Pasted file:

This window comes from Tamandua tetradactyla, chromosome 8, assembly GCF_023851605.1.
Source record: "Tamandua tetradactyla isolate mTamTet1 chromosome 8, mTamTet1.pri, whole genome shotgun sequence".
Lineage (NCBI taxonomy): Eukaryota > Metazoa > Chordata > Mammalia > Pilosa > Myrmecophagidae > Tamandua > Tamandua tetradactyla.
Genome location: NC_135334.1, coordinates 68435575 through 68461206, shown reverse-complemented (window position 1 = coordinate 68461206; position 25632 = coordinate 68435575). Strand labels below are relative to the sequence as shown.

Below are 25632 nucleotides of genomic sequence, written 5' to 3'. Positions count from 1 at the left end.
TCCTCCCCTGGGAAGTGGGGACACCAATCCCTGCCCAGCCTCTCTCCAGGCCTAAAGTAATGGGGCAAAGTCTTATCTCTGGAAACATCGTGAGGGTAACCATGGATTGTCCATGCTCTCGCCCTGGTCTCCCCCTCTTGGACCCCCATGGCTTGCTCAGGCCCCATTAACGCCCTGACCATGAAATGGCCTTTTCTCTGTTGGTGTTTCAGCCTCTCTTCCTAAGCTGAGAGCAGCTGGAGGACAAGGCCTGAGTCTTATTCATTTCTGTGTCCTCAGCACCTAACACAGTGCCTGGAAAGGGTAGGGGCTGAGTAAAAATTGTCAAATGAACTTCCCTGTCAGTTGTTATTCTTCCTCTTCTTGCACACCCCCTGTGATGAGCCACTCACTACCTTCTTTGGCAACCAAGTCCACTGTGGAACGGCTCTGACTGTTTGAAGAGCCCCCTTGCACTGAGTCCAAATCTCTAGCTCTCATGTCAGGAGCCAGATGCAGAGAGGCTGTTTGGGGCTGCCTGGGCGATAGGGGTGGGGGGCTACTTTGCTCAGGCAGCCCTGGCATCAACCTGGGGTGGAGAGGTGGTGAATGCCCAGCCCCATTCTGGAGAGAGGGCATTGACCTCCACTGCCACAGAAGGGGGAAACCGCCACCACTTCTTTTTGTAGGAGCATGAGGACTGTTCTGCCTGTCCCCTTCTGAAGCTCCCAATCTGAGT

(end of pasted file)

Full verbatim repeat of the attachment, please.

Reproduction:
This window comes from Tamandua tetradactyla, chromosome 8, assembly GCF_023851605.1.
Source record: "Tamandua tetradactyla isolate mTamTet1 chromosome 8, mTamTet1.pri, whole genome shotgun sequence".
Lineage (NCBI taxonomy): Eukaryota > Metazoa > Chordata > Mammalia > Pilosa > Myrmecophagidae > Tamandua > Tamandua tetradactyla.
Genome location: NC_135334.1, coordinates 68435575 through 68461206, shown reverse-complemented (window position 1 = coordinate 68461206; position 25632 = coordinate 68435575). Strand labels below are relative to the sequence as shown.

Below are 25632 nucleotides of genomic sequence, written 5' to 3'. Positions count from 1 at the left end.
TCCTCCCCTGGGAAGTGGGGACACCAATCCCTGCCCAGCCTCTCTCCAGGCCTAAAGTAATGGGGCAAAGTCTTATCTCTGGAAACATCGTGAGGGTAACCATGGATTGTCCATGCTCTCGCCCTGGTCTCCCCCTCTTGGACCCCCATGGCTTGCTCAGGCCCCATTAACGCCCTGACCATGAAATGGCCTTTTCTCTGTTGGTGTTTCAGCCTCTCTTCCTAAGCTGAGAGCAGCTGGAGGACAAGGCCTGAGTCTTATTCATTTCTGTGTCCTCAGCACCTAACACAGTGCCTGGAAAGGGTAGGGGCTGAGTAAAAATTGTCAAATGAACTTCCCTGTCAGTTGTTATTCTTCCTCTTCTTGCACACCCCCTGTGATGAGCCACTCACTACCTTCTTTGGCAACCAAGTCCACTGTGGAACGGCTCTGACTGTTTGAAGAGCCCCCTTGCACTGAGTCCAAATCTCTAGCTCTCATGTCAGGAGCCAGATGCAGAGAGGCTGTTTGGGGCTGCCTGGGCGATAGGGGTGGGGGGCTACTTTGCTCAGGCAGCCCTGGCATCAACCTGGGGTGGAGAGGTGGTGAATGCCCAGCCCCATTCTGGAGAGAGGGCATTGACCTCCACTGCCACAGAAGGGGGAAACCGCCACCACTTCTTTTTGTAGGAGCATGAGGACTGTTCTGCCTGTCCCCTTCTGAAGCTCCCAATCTGAGT